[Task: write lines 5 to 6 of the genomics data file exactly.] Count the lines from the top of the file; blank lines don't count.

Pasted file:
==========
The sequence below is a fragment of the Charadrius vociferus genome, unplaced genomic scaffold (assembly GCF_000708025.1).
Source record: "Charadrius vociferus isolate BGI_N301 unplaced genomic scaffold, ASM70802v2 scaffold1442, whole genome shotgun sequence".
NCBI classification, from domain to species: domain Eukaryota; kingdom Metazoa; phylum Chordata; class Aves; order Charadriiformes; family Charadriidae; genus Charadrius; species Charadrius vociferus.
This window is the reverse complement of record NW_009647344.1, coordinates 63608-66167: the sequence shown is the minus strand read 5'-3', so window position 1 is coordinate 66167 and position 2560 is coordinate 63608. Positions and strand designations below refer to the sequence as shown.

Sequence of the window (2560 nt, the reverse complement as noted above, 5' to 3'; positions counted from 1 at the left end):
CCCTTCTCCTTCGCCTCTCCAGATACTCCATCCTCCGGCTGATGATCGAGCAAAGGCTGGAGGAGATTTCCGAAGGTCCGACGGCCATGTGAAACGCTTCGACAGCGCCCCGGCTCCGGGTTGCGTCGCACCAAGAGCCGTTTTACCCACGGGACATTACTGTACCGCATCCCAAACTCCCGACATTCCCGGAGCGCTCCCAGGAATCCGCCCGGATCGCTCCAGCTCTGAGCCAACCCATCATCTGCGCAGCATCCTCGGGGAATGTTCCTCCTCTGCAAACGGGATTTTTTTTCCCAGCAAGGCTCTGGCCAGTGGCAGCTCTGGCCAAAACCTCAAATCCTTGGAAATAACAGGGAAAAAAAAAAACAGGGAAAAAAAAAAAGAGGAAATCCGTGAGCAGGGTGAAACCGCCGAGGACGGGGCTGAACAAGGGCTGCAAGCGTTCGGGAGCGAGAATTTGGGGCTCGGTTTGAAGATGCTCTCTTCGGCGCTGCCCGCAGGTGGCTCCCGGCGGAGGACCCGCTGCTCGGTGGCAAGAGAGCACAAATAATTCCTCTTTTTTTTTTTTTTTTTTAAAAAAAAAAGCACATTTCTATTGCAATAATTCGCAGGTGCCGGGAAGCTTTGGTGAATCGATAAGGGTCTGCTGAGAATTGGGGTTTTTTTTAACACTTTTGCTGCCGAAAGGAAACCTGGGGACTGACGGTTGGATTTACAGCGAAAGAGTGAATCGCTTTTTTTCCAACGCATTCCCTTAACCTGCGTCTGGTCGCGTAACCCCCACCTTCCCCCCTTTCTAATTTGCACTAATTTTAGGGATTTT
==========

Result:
Sequence of the window (2560 nt, the reverse complement as noted above, 5' to 3'; positions counted from 1 at the left end):
CCCTTCTCCTTCGCCTCTCCAGATACTCCATCCTCCGGCTGATGATCGAGCAAAGGCTGGAGGAGATTTCCGAAGGTCCGACGGCCATGTGAAACGCTTCGACAGCGCCCCGGCTCCGGGTTGCGTCGCACCAAGAGCCGTTTTACCCACGGGACATTACTGTACCGCATCCCAAACTCCCGACATTCCCGGAGCGCTCCCAGGAATCCGCCCGGATCGCTCCAGCTCTGAGCCAACCCATCATCTGCGCAGCATCCTCGGGGAATGTTCCTCCTCTGCAAACGGGATTTTTTTTCCCAGCAAGGCTCTGGCCAGTGGCAGCTCTGGCCAAAACCTCAAATCCTTGGAAATAACAGGGAAAAAAAAAAACAGGGAAAAAAAAAAAGAGGAAATCCGTGAGCAGGGTGAAACCGCCGAGGACGGGGCTGAACAAGGGCTGCAAGCGTTCGGGAGCGAGAATTTGGGGCTCGGTTTGAAGATGCTCTCTTCGGCGCTGCCCGCAGGTGGCTCCCGGCGGAGGACCCGCTGCTCGGTGGCAAGAGAGCACAAATAATTCCTCTTTTTTTTTTTTTTTTTTAAAAAAAAAAGCACATTTCTATTGCAATAATTCGCAGGTGCCGGGAAGCTTTGGTGAATCGATAAGGGTCTGCTGAGAATTGGGGTTTTTTTTAACACTTTTGCTGCCGAAAGGAAACCTGGGGACTGACGGTTGGATTTACAGCGAAAGAGTGAATCGCTTTTTTTCCAACGCATTCCCTTAACCTGCGTCTGGTCGCGTAACCCCCACCTTCCCCCCTTTCTAATTTGCACTAATTTTAGGGATTTT